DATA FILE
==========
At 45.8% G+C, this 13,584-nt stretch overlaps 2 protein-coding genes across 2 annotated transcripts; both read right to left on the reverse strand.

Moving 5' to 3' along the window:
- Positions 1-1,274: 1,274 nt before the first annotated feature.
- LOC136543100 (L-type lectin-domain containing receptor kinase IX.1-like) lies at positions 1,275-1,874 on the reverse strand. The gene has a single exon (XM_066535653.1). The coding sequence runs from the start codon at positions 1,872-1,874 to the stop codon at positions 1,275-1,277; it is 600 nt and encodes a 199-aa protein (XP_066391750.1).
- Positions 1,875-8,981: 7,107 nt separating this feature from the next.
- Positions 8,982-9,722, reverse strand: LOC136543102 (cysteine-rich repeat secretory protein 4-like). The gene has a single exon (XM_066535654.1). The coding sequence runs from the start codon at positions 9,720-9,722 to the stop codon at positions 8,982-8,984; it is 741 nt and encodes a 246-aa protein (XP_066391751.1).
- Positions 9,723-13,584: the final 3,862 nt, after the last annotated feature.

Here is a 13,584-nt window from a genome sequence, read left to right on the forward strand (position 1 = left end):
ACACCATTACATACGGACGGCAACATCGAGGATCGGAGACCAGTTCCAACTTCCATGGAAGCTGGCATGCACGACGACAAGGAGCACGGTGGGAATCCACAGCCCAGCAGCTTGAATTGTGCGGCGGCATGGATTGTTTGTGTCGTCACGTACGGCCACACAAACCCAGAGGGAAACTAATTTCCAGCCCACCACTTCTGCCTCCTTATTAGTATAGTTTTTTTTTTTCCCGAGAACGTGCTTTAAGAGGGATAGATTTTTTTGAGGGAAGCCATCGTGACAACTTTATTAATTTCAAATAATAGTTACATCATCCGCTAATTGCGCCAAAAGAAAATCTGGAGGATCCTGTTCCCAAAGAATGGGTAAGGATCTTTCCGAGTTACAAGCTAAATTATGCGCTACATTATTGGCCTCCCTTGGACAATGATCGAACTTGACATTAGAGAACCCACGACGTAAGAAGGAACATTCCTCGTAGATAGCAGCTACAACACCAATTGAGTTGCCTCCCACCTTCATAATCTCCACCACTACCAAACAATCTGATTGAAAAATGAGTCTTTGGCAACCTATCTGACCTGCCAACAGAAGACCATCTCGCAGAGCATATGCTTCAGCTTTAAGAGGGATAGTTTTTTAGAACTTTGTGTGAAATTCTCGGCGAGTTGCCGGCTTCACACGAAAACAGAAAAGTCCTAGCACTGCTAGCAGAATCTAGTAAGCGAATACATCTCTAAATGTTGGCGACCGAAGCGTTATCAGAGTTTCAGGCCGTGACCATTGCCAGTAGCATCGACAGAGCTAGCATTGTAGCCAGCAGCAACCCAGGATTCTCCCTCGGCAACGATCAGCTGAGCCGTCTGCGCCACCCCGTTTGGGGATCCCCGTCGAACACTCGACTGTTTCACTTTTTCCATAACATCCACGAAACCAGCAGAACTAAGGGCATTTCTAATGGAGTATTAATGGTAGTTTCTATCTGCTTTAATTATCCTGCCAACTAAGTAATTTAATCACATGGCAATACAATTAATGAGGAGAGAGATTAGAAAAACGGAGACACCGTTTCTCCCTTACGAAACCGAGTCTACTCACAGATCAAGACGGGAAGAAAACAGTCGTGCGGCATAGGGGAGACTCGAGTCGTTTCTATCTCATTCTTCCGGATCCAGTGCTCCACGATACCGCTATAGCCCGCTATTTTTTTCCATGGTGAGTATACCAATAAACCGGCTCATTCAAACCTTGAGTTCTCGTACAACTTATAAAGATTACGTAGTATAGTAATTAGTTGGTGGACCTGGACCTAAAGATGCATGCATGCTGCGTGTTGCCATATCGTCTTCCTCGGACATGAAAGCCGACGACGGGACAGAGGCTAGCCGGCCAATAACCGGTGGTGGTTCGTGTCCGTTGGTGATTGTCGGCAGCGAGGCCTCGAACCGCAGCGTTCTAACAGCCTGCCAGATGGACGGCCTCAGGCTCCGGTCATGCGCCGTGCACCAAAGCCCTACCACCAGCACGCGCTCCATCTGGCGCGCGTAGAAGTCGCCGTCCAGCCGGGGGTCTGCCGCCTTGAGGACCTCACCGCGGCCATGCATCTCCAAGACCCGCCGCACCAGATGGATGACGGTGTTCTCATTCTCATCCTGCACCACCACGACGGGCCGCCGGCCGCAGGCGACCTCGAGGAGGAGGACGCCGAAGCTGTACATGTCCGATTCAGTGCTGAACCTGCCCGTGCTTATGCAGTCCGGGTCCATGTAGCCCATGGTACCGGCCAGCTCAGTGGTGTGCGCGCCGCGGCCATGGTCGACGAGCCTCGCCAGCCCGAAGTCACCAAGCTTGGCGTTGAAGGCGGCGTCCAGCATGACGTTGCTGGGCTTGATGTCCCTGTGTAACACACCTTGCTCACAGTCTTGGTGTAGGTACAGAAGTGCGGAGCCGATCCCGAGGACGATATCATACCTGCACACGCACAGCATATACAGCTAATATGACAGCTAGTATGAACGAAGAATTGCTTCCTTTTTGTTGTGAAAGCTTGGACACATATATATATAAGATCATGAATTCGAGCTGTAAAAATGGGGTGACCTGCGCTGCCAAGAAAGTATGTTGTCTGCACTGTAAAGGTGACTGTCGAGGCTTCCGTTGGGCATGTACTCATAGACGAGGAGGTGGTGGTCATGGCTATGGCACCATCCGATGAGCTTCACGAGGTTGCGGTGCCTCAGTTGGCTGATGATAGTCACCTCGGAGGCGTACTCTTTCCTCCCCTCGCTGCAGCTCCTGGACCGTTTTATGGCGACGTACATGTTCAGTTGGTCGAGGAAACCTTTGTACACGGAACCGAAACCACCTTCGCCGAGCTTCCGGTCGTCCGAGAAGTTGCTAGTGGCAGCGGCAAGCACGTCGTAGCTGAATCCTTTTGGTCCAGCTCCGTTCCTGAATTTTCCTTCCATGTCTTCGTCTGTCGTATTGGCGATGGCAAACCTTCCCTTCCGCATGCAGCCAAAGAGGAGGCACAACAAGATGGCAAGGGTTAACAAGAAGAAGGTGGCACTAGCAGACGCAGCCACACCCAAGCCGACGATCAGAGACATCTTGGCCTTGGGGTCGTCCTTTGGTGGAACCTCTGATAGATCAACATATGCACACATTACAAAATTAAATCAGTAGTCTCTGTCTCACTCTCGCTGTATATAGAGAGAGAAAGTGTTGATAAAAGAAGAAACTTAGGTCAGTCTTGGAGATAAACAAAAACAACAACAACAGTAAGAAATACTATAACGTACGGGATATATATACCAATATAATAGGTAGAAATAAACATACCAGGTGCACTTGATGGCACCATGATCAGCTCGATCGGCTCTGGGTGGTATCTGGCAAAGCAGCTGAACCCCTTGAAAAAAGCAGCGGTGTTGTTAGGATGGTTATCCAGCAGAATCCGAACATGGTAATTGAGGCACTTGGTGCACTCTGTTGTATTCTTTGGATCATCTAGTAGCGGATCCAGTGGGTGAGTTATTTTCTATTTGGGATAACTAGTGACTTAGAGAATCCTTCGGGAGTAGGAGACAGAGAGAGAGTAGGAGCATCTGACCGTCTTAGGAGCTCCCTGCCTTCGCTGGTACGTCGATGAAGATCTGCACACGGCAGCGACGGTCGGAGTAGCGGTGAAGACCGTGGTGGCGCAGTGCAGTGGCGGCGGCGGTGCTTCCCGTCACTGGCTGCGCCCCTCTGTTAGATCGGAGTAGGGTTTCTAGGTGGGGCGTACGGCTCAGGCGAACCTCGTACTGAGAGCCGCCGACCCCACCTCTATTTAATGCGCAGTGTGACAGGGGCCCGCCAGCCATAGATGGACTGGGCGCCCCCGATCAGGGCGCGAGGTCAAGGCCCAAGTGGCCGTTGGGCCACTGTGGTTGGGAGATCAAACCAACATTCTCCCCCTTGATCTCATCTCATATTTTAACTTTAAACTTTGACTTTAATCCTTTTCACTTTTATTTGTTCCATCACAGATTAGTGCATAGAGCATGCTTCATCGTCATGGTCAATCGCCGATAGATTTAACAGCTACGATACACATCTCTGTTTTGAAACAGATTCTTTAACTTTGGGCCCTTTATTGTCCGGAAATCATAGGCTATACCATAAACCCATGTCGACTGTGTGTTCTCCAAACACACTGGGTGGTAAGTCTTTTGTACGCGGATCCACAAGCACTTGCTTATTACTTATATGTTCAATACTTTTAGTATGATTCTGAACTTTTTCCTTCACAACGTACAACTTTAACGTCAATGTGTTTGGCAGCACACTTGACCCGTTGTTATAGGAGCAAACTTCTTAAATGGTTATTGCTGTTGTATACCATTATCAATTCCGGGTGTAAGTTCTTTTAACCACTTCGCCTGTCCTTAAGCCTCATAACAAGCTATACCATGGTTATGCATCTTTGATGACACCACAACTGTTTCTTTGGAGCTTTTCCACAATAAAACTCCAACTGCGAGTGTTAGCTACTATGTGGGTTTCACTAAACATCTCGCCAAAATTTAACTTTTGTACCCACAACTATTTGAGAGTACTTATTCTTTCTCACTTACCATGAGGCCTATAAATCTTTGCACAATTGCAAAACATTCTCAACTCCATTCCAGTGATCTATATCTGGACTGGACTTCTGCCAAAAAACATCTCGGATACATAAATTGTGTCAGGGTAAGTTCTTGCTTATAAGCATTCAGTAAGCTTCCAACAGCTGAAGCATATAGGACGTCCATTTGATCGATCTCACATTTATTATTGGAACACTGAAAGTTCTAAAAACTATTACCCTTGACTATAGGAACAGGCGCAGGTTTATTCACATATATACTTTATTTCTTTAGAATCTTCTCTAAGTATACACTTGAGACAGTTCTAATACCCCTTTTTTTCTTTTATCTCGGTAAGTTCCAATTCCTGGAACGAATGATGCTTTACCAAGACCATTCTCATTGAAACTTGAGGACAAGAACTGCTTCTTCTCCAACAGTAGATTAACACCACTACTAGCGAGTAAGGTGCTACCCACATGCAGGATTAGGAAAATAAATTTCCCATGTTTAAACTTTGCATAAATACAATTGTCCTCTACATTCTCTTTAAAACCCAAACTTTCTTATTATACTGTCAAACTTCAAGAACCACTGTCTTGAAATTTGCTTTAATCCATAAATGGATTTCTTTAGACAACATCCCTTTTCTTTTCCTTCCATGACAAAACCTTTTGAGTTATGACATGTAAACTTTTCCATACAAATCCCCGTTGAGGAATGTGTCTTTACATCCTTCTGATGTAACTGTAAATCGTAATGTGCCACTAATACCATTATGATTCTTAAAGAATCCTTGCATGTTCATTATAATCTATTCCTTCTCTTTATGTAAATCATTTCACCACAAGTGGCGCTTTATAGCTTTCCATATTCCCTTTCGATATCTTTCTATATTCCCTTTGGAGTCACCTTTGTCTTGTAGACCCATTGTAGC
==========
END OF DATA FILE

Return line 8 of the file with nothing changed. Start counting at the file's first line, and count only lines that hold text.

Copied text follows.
Here is a 13,584-nt window from a genome sequence, read left to right on the forward strand (position 1 = left end):